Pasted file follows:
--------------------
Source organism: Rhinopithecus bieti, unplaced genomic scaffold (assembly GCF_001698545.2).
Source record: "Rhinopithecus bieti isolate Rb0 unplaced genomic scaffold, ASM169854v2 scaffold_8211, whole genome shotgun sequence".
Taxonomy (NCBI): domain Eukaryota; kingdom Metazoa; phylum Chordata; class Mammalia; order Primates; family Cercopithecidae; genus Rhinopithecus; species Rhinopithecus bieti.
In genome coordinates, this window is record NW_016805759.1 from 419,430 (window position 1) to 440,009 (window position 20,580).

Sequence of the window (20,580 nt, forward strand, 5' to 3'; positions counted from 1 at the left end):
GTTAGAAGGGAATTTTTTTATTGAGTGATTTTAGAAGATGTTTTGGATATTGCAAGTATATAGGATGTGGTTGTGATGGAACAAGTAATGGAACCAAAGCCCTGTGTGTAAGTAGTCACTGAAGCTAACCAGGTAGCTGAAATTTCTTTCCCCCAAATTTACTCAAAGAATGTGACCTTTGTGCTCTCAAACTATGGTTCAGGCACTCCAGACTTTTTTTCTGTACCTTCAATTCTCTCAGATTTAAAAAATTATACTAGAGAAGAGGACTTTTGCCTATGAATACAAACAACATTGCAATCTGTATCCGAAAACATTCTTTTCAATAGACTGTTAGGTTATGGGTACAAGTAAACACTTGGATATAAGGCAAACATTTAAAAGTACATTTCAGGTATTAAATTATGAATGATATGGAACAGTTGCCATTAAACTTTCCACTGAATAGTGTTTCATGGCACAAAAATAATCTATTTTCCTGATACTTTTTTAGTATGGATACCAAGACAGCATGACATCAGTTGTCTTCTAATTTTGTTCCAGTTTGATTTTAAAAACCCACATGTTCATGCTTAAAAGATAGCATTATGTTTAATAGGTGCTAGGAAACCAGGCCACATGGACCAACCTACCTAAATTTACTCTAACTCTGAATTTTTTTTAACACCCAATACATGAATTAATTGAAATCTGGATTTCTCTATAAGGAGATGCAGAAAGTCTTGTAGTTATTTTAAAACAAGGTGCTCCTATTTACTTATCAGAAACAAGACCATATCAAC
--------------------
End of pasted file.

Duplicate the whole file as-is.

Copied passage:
Source organism: Rhinopithecus bieti, unplaced genomic scaffold (assembly GCF_001698545.2).
Source record: "Rhinopithecus bieti isolate Rb0 unplaced genomic scaffold, ASM169854v2 scaffold_8211, whole genome shotgun sequence".
Taxonomy (NCBI): domain Eukaryota; kingdom Metazoa; phylum Chordata; class Mammalia; order Primates; family Cercopithecidae; genus Rhinopithecus; species Rhinopithecus bieti.
In genome coordinates, this window is record NW_016805759.1 from 419,430 (window position 1) to 440,009 (window position 20,580).

Sequence of the window (20,580 nt, forward strand, 5' to 3'; positions counted from 1 at the left end):
GTTAGAAGGGAATTTTTTTATTGAGTGATTTTAGAAGATGTTTTGGATATTGCAAGTATATAGGATGTGGTTGTGATGGAACAAGTAATGGAACCAAAGCCCTGTGTGTAAGTAGTCACTGAAGCTAACCAGGTAGCTGAAATTTCTTTCCCCCAAATTTACTCAAAGAATGTGACCTTTGTGCTCTCAAACTATGGTTCAGGCACTCCAGACTTTTTTTCTGTACCTTCAATTCTCTCAGATTTAAAAAATTATACTAGAGAAGAGGACTTTTGCCTATGAATACAAACAACATTGCAATCTGTATCCGAAAACATTCTTTTCAATAGACTGTTAGGTTATGGGTACAAGTAAACACTTGGATATAAGGCAAACATTTAAAAGTACATTTCAGGTATTAAATTATGAATGATATGGAACAGTTGCCATTAAACTTTCCACTGAATAGTGTTTCATGGCACAAAAATAATCTATTTTCCTGATACTTTTTTAGTATGGATACCAAGACAGCATGACATCAGTTGTCTTCTAATTTTGTTCCAGTTTGATTTTAAAAACCCACATGTTCATGCTTAAAAGATAGCATTATGTTTAATAGGTGCTAGGAAACCAGGCCACATGGACCAACCTACCTAAATTTACTCTAACTCTGAATTTTTTTTAACACCCAATACATGAATTAATTGAAATCTGGATTTCTCTATAAGGAGATGCAGAAAGTCTTGTAGTTATTTTAAAACAAGGTGCTCCTATTTACTTATCAGAAACAAGACCATATCAAC